In this essay, Beverly Yuen Thompson talks about how more women than ever are now getting tattooed. Women who collect many tattoos may go against popular ideas of expected feminine behavior, and therefore can be subjected to public social sanction.
According to a recent Harris Poll (2016), more people than ever are getting tattooed, and the largest increase has been among women. Many people do not first think of women when we think about tattoos, because the practice has historically been associated with hyper-masculine subcultures such as bikers, gang members, and athletes. Therefore, for women, becoming a tattoo collector is wrapped up in the idea of a particular gender performance that may be at odds with what is traditionally thought of as feminine. While women may collect tattoos that are small, cute, and hidden, to accentuate their feminine performance, tattoos that are outside of these parameters may cause social backlash. Some heavily tattooed women have reported that strangers on the street may grab at their tattoos, or say things such as, “you’re such a pretty girl, why would you do that to yourself?” This brings up an important sociological question: what does having tattoos have to do with one’s gender or attractiveness?
Philosopher Judith Butler is well known for her books Gender Trouble (1990) and Bodies That Matter (1993) where she challenges a purely biological basis for gender, and instead, argues that gender is based on performativity or behavior. For example, think of the ways in which men and women take up space differently with their bodies and voices. When you think of loud voices at the gym—are they male or female? The idea of “man-spreading” has been talked about lately—a man with his legs spread wide, taking up excessive space on the subway train, while others are delegated to stand. This contrasts with how women are trained to keep their legs tightly pressed together, especially when wearing a skirt.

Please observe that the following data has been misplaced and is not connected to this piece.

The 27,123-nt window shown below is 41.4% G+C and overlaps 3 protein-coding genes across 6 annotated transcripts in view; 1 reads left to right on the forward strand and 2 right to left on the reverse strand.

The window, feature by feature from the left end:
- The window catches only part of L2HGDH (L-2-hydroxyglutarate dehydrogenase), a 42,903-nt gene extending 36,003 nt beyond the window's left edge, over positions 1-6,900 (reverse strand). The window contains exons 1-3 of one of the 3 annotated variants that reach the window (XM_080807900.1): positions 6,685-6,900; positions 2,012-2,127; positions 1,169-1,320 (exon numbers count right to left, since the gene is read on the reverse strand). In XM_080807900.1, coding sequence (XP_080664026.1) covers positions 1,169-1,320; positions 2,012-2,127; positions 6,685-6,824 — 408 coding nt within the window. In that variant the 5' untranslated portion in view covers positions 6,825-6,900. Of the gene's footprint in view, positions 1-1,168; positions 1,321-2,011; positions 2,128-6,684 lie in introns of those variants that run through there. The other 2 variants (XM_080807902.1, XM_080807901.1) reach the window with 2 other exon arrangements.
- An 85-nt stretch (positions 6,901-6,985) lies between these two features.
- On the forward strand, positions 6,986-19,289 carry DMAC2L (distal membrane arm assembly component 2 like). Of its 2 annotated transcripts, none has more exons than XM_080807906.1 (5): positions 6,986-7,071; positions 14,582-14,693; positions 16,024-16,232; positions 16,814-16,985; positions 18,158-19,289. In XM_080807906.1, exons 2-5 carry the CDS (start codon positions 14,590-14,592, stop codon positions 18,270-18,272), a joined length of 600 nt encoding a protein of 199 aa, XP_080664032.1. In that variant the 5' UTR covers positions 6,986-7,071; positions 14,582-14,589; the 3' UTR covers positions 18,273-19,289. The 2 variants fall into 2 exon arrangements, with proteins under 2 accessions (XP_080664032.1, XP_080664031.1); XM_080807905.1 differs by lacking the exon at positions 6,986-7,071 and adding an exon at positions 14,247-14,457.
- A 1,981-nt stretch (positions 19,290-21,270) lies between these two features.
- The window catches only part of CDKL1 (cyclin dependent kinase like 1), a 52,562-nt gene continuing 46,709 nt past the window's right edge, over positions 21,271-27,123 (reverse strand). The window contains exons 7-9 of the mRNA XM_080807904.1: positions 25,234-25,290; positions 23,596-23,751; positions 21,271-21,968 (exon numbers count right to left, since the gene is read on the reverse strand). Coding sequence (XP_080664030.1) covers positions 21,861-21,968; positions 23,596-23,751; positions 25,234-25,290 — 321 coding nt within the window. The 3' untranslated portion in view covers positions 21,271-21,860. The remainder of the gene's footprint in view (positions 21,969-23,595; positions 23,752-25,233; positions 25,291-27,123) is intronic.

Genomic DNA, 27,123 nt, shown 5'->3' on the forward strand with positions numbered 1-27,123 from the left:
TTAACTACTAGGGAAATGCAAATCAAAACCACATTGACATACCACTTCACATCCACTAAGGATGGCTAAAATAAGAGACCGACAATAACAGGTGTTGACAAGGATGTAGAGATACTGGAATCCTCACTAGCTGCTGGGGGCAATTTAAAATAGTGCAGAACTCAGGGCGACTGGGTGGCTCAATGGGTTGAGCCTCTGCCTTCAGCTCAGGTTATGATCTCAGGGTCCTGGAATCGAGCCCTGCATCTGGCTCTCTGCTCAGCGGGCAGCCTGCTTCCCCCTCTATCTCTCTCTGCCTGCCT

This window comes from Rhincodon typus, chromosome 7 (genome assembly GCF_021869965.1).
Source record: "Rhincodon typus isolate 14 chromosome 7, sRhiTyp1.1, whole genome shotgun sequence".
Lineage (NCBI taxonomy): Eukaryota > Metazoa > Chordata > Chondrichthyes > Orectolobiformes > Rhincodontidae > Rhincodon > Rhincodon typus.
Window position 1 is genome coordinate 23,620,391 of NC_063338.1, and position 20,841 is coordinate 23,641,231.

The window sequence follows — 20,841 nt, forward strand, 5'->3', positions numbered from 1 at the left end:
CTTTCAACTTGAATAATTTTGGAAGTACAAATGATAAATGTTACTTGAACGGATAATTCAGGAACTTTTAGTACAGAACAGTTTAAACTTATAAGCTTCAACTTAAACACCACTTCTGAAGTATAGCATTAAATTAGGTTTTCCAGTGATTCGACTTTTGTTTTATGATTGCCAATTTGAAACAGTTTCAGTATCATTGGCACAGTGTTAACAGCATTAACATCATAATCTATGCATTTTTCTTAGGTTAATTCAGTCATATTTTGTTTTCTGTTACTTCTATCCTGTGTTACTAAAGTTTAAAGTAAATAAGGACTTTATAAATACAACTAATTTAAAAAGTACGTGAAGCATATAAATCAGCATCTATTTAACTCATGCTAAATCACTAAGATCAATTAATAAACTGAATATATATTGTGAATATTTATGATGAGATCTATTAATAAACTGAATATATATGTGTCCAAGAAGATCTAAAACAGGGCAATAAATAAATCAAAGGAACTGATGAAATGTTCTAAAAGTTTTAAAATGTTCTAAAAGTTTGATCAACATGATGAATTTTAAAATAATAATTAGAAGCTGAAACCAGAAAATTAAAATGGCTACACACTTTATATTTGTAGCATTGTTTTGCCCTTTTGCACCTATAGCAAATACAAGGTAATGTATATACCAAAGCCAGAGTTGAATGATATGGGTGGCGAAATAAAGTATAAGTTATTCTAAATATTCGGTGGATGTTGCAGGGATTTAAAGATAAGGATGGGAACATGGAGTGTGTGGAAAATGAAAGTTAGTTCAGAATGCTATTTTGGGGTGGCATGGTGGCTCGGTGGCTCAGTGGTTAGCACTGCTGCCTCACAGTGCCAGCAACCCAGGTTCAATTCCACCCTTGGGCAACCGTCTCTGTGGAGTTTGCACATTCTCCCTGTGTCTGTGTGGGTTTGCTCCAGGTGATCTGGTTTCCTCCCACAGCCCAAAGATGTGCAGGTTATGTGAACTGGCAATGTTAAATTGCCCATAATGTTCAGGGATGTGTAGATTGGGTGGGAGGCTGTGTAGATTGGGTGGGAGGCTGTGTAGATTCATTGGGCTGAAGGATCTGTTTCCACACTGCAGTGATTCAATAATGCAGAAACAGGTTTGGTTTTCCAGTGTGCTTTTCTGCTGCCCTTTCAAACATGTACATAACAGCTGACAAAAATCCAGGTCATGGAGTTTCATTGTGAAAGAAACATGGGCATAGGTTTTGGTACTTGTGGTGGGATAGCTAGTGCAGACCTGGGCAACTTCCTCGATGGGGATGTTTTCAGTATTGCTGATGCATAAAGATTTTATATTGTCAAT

Butler argues that gender is far more complex than the simplistic notion of “sex versus gender” as a parallel to “body versus culture.” Nearly all behaviors are filtered through a gendered performativity, and the body itself is physically entwined with material culture. Silicone implants are placed inside women’s breasts to achieve a hyper-feminine ideal, even at the expense of women losing sensation and physical pleasure through the surgery. Gender performance is not simple a question of hairstyles and clothing, but present in everything we do….